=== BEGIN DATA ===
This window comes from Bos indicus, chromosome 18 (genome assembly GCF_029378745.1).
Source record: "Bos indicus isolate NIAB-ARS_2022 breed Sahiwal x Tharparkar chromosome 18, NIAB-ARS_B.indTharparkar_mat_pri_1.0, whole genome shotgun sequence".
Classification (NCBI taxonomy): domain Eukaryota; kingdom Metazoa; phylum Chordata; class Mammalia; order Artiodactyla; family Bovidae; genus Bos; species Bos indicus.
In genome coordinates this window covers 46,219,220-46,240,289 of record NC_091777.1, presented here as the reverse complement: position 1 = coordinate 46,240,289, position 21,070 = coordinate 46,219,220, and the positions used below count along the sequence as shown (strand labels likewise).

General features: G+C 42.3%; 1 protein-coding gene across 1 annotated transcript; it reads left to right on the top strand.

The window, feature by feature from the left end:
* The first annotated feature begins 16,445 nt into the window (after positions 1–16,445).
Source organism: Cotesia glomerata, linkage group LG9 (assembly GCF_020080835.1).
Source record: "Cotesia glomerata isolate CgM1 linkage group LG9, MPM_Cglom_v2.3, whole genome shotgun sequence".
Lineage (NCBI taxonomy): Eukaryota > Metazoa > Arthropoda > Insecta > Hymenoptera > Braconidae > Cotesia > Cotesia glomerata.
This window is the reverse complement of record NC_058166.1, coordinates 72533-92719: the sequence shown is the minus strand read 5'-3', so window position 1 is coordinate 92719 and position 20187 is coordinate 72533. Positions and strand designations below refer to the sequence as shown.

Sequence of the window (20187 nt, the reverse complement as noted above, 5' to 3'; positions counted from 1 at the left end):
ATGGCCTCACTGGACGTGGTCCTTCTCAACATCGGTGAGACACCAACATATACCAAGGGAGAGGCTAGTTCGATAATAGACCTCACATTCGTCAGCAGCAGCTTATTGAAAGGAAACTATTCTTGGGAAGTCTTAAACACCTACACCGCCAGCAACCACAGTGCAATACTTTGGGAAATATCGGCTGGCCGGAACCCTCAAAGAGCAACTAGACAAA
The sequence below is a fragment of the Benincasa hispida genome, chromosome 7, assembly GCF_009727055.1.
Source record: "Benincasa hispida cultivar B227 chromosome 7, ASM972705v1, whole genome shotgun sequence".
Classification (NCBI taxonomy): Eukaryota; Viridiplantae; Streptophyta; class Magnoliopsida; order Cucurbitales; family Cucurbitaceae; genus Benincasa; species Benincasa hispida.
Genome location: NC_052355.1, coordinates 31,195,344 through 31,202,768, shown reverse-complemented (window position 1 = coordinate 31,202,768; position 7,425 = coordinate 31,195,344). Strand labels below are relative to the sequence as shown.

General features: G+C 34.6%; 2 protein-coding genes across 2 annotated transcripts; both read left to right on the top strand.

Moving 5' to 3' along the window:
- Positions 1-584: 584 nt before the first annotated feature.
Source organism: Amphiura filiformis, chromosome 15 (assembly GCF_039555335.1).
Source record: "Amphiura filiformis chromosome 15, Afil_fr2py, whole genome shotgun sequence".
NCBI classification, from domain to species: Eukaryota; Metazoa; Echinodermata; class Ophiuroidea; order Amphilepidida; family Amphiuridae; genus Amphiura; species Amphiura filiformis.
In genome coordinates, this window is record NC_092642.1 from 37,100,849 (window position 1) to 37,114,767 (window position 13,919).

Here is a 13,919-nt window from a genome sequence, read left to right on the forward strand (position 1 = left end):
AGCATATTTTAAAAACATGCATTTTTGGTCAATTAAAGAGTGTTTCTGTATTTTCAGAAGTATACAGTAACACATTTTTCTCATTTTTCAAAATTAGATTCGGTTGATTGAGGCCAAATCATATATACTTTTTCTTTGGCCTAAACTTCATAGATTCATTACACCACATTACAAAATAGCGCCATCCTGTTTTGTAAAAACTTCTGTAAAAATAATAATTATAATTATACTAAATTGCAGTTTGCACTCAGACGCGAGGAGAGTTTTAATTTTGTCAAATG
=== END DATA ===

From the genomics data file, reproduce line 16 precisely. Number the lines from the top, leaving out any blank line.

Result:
Classification (NCBI taxonomy): Eukaryota; Viridiplantae; Streptophyta; class Magnoliopsida; order Cucurbitales; family Cucurbitaceae; genus Benincasa; species Benincasa hispida.